Game Thread: No Curry, Wiseman or Paschall - Warriors evaluate options against Grizzlies

I'm going camping in the cold wetness (low of 37), but hard to say who's about to have a tougher weekend

The Golden State Warriors are about to play two back-to-back games against the Memphis Grizzlies. With a near-sighted focus, it’s going to suck. James Wiseman and Eric Paschall aren’t even with the team due to Covid contact tracing, and both Stephen Curry (tailbone) and Kelly Oubre (ankle) are listed as ‘doubtful.’

This is all really poor timing as the Warriors enter what was supposed to be a soft spot in their schedule where they could pick up some wins to help them in their playoff race.

Embrace the suck, pull back your perception a bit, and take in the process, and this becomes a rare opportunity to explore some of the bench combinations to look for the answers that have been unsurprisingly elusive in this gap year.


WHO: Golden State Warriors (21-20) at Memphis Grizzlies (18-19)

WHEN: Friday, March 19th, 2021 // 5:00 pm PST

(also, same teams, same time tomorrow)


Time to tinker!

Stephen Curry took a shot and came away stumbling. Years and years of conditioning led him to believe that he could lean into something on the sideline - a chair, a person, a scorers table - but instead he met empty air. Well, he passed through empty air and met cold, unforgiving metal:

Listed as “doubtful” for tonight’s game, it would be a bit surprising to see him tomorrow at Memphis, but we’ll see. After the game, Kerr said "I have no idea if he'll play in Memphis but he's feeling like he'll be OK over the next week or so.”

Oubre’s play was a lot easier to miss, but he rolled his ankle a little bit after getting landed on from behind. Also listed as “doubtful” for tonight, Oubre played through his injury, so it isn’t expected to be anything that keeps him out for an extended time.

In the interim though, the Warriors find the cupboards painfully bare. Sure, there’s recent call-up, Jordan Poole who has been a fantastic addition off the bench (95 points in 112 minutes since re-joining the Warriors), but Golden State will need to cover for a lot of missing rotation.

The four missing players are responsible for 38% of total minutes played, 52% of the team’s total points, and 41% of the Warriors’ rebounds.

Kerr and the coaching staff are well aware of this issue, and this is why they’ve got so much redundancy at the wing. The realistic goal for the weekend is probably to at least split these two games, but doing so will require a bunch of marginal players to step into bigger roles.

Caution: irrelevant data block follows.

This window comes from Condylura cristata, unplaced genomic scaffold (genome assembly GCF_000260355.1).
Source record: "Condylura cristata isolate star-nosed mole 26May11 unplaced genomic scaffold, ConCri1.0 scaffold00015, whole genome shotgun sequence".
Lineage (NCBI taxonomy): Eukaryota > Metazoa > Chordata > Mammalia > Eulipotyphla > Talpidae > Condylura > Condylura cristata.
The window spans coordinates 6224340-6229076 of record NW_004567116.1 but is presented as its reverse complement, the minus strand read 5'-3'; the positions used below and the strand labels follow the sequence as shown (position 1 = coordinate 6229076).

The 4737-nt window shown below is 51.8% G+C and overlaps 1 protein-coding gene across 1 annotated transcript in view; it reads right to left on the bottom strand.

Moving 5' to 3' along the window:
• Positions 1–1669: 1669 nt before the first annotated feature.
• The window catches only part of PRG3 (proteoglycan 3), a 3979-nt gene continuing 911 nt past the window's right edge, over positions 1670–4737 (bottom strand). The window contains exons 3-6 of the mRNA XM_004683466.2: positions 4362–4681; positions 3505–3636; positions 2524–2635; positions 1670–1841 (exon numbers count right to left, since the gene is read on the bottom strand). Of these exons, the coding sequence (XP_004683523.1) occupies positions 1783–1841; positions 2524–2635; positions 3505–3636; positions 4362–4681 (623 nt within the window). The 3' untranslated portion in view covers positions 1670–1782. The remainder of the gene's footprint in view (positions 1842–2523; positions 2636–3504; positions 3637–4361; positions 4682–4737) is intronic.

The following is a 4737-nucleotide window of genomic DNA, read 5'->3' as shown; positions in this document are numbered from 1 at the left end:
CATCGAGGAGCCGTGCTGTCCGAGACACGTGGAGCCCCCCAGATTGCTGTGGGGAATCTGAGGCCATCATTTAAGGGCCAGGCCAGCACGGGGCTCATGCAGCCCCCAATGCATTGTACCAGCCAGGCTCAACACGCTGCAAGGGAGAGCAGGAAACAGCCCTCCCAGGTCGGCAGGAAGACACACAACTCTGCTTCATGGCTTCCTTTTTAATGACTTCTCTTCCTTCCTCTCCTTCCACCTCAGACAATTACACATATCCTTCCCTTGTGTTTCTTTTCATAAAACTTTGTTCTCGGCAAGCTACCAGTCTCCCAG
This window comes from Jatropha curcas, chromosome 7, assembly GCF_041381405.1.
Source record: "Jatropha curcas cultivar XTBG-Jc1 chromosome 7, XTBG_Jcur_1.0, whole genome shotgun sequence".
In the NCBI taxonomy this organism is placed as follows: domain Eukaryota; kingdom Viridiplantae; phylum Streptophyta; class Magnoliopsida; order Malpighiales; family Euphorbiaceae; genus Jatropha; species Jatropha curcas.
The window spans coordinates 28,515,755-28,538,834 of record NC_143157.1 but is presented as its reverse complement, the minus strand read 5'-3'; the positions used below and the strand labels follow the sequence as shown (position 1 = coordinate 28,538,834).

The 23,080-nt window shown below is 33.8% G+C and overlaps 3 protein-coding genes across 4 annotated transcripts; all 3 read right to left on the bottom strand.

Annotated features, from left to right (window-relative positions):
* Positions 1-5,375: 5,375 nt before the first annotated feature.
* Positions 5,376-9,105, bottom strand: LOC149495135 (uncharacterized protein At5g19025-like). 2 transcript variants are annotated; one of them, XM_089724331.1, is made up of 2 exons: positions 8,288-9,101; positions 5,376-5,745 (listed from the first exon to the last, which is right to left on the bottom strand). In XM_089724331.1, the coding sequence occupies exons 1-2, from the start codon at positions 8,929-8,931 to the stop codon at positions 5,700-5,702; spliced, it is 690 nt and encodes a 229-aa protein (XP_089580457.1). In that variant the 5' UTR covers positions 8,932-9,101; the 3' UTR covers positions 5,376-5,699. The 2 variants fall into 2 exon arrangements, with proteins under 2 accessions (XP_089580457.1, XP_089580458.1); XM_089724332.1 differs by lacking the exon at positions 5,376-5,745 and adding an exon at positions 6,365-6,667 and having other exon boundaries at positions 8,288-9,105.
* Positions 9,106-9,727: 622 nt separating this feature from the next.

For me, I’m extremely excited to see Damion Lee get some run. As we’ve pointed out before, he’s a standout offensive player amongst the Warriors’ bench options. One of the more shocking revelations that I found while crunching the numbers to see what percentage of points, et cetera, the team was missing: Lee has played the fifth most total minutes for the Warriors this season. I’d expect a lot of Lee during the back-to-back against Memphis.

It points to a deeper issue as well: the Warriors reliance on Curry is about more than just maximizing him. There is a very valid concern about the team’s ability to perform without their star. You’ve heard of the Ewing Effect? The weird thing where a team plays better without their best players? Well, the Curry effect is the opposite of that.

Somehow, the Warriors need to figure out a way to not crumble without Stephen Curry.

It’s also worth noting that the NBA trade deadline is less than a week away. I suck at predicting the big moves, and I really don’t see how a deal for someone like Lonzo Ball would work (his $8 million salary doesn’t work without using the Warriors Exceptions, which assumes that the Warriors are sending back high value pick(s)). PJ Tucker was recently traded, and the deal seems like one that would have been within the Warriors price range, as the teams moved some picks around but nothing major.

All indications from within the Warriors are that Bob Myers is yelling “hold the course” even as the storm rages around Golden State’s ship. If there’s a bright side to this weird convergence of injuries and Covid quarantines, it’s that the Warriors have cleared off the depth chart for a couple of games and will get to tinker around with a bench rotation that has been problematic more often than not.

Strap in for the Ja Morant show